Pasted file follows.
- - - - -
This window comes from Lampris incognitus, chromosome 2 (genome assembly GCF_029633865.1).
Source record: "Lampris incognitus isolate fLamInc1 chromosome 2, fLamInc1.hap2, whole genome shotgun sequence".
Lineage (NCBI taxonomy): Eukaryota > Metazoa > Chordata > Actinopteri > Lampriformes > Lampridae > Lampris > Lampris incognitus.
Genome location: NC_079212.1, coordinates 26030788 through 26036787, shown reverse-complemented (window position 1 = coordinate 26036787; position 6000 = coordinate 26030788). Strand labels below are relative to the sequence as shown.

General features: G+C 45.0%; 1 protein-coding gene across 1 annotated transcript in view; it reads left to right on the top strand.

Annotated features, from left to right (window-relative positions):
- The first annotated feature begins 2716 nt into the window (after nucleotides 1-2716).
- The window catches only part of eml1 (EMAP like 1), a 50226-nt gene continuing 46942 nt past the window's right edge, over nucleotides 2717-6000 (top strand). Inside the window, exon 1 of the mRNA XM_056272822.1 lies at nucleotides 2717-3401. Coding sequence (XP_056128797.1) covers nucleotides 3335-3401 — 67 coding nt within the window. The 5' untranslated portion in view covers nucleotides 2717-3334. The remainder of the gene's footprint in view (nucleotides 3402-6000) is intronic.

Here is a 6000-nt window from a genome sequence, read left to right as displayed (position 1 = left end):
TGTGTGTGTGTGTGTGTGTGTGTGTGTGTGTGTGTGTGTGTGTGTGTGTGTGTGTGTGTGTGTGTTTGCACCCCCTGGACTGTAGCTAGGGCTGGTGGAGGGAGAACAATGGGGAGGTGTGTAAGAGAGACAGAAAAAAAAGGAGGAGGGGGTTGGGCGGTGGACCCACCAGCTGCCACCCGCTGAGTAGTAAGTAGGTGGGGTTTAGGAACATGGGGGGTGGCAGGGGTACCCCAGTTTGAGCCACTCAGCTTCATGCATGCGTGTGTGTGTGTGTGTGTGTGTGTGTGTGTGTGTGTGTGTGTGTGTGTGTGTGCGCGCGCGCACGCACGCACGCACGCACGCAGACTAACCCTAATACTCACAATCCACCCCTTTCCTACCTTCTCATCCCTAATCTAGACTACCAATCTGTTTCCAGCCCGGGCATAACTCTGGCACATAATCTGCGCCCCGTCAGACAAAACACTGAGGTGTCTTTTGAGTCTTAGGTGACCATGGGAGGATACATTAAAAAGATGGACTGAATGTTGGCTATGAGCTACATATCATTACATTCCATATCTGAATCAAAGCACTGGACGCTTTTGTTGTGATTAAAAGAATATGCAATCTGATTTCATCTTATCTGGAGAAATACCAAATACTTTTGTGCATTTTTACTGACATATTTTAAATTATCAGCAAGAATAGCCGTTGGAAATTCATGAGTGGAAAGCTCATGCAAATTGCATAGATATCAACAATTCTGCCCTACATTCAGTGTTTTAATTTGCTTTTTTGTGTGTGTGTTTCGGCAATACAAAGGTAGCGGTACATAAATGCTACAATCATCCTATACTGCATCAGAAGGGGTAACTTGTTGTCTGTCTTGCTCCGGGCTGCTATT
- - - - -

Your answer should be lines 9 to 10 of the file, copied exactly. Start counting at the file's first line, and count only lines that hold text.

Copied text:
Here is a 6000-nt window from a genome sequence, read left to right as displayed (position 1 = left end):
TGTGTGTGTGTGTGTGTGTGTGTGTGTGTGTGTGTGTGTGTGTGTGTGTGTGTGTGTGTGTGTGTTTGCACCCCCTGGACTGTAGCTAGGGCTGGTGGAGGGAGAACAATGGGGAGGTGTGTAAGAGAGACAGAAAAAAAAGGAGGAGGGGGTTGGGCGGTGGACCCACCAGCTGCCACCCGCTGAGTAGTAAGTAGGTGGGGTTTAGGAACATGGGGGGTGGCAGGGGTACCCCAGTTTGAGCCACTCAGCTTCATGCATGCGTGTGTGTGTGTGTGTGTGTGTGTGTGTGTGTGTGTGTGTGTGTGTGTGTGTGCGCGCGCGCACGCACGCACGCACGCACGCAGACTAACCCTAATACTCACAATCCACCCCTTTCCTACCTTCTCATCCCTAATCTAGACTACCAATCTGTTTCCAGCCCGGGCATAACTCTGGCACATAATCTGCGCCCCGTCAGACAAAACACTGAGGTGTCTTTTGAGTCTTAGGTGACCATGGGAGGATACATTAAAAAGATGGACTGAATGTTGGCTATGAGCTACATATCATTACATTCCATATCTGAATCAAAGCACTGGACGCTTTTGTTGTGATTAAAAGAATATGCAATCTGATTTCATCTTATCTGGAGAAATACCAAATACTTTTGTGCATTTTTACTGACATATTTTAAATTATCAGCAAGAATAGCCGTTGGAAATTCATGAGTGGAAAGCTCATGCAAATTGCATAGATATCAACAATTCTGCCCTACATTCAGTGTTTTAATTTGCTTTTTTGTGTGTGTGTTTCGGCAATACAAAGGTAGCGGTACATAAATGCTACAATCATCCTATACTGCATCAGAAGGGGTAACTTGTTGTCTGTCTTGCTCCGGGCTGCTATT